Petitioner filed a petition with the U.S. Tax Court challenging the IRS's deficiency determination and the imposition of an accuracy-related penalty. The Tax Court issued a decision upholding in part the IRS's deficiency determination and imposition of the accuracy-related penalty.After the Fifth Circuit found that collateral estoppel does not bar the Commissioner from litigating this issue, the court concluded that the Tax Court did not clearly err in finding that petitioner is not entitled to deduct his 2014 legal expenses under 26 U.S.C. 162(a). In this case, petitioner has not carried his burden of proof to show that the origin of the claims underlying his litigation to recoup his trading agreement losses—the trading agreement venture—was related to his engagement in a trade or business within the meaning of section 162(a). The court also concluded that the Tax Court did not err in finding that petitioner cannot deduct his legal expenses incurred litigating to recover on his ex-wife's indebtedness as expenses for the production of income under 26 U.S.C. 212(1). However, the court concluded that petitioner is entitled to a reasonable cause and good faith defense for his understatement attributable to deducting his trading agreement legal fees under section 162(a) rather than section 212. View "Ray v. Commissioner of Internal Revenue" on Justia Law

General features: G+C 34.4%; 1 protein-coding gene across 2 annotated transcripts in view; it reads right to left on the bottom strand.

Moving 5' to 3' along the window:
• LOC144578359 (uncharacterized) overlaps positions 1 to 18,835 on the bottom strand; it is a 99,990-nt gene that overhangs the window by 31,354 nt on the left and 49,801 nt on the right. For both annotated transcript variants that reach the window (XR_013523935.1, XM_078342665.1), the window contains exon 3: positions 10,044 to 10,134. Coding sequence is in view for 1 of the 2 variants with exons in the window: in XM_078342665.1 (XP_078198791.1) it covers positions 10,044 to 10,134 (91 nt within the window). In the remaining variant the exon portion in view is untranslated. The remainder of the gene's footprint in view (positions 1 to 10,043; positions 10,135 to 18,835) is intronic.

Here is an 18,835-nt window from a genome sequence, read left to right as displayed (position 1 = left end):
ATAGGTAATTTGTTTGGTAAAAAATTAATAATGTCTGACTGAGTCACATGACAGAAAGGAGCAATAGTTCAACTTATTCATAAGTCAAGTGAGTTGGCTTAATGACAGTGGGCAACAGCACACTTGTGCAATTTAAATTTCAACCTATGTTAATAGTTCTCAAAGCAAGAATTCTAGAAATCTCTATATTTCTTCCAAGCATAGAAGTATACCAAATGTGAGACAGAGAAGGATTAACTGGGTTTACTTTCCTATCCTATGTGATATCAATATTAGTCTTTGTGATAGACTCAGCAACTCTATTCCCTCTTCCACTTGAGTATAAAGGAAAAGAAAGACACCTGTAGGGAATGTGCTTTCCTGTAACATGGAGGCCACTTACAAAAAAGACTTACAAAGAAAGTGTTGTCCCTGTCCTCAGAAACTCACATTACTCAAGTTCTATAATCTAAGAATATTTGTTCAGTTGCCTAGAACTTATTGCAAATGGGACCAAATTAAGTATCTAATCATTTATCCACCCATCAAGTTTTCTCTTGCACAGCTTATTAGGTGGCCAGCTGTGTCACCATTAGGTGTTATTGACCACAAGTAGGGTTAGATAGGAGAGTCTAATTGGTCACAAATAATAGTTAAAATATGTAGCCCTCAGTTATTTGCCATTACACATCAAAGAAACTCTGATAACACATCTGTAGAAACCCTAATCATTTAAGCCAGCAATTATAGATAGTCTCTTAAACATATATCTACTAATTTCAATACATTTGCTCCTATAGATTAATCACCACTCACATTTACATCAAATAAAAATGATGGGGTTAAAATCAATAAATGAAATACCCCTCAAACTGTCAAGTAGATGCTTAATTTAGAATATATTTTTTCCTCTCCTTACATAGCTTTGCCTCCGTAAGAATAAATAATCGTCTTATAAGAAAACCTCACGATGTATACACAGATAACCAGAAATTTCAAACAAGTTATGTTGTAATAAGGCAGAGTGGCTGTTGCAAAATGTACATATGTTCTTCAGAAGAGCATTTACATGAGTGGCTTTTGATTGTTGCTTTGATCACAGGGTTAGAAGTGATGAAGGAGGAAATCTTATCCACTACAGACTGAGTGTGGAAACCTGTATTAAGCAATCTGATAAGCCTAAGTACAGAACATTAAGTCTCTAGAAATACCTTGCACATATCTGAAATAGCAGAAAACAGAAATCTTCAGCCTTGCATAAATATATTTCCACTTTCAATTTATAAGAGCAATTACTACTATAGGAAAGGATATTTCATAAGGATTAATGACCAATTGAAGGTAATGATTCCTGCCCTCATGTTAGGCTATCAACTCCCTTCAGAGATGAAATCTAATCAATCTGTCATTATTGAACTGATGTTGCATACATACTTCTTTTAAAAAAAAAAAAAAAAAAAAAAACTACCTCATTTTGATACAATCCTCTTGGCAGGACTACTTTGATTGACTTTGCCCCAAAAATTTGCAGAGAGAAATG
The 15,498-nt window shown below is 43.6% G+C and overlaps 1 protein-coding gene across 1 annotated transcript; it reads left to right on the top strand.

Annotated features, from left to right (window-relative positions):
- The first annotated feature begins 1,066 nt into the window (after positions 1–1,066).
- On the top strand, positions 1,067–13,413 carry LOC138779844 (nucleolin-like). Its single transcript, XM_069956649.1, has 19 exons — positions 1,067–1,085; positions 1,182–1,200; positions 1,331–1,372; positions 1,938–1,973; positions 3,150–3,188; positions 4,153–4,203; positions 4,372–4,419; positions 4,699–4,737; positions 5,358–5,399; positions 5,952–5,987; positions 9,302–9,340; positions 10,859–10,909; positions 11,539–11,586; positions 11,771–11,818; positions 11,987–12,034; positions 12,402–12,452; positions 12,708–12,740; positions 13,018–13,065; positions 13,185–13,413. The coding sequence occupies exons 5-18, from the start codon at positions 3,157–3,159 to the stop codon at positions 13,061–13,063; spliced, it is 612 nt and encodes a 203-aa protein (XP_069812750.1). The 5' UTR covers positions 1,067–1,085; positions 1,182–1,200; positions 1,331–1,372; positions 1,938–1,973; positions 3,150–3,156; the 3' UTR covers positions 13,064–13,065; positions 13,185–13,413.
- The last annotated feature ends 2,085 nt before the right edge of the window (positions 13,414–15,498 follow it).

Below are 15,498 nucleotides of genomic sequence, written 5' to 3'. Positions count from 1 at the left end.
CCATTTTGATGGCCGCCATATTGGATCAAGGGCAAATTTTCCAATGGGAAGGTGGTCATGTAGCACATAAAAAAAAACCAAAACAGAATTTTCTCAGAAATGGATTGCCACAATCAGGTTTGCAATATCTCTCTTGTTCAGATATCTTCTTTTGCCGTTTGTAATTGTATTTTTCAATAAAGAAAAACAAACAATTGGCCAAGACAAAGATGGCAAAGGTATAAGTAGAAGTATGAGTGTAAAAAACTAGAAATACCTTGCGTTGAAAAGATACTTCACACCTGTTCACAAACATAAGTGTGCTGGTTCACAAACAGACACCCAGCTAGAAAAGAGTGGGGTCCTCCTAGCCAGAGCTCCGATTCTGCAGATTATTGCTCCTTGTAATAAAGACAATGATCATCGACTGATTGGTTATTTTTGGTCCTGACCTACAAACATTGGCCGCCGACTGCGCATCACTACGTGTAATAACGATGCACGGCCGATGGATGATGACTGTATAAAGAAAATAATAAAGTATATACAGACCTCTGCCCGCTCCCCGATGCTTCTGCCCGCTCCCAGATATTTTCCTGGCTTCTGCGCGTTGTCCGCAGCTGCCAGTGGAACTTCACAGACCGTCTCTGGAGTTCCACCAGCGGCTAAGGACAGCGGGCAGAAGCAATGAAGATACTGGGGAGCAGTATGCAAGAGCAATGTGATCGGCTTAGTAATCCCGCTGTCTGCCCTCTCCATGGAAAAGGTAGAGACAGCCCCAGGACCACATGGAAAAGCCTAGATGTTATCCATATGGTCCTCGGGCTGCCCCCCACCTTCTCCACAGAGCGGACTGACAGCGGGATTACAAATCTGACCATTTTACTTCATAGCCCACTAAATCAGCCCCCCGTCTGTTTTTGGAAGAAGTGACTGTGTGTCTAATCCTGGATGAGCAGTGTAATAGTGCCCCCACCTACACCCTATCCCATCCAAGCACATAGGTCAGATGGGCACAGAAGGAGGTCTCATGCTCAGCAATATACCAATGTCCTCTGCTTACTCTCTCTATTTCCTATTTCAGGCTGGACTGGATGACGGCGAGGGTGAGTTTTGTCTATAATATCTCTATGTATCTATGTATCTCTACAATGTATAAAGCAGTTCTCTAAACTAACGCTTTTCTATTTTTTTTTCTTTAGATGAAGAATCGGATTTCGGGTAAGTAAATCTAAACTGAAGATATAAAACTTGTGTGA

Posted in: Tax Law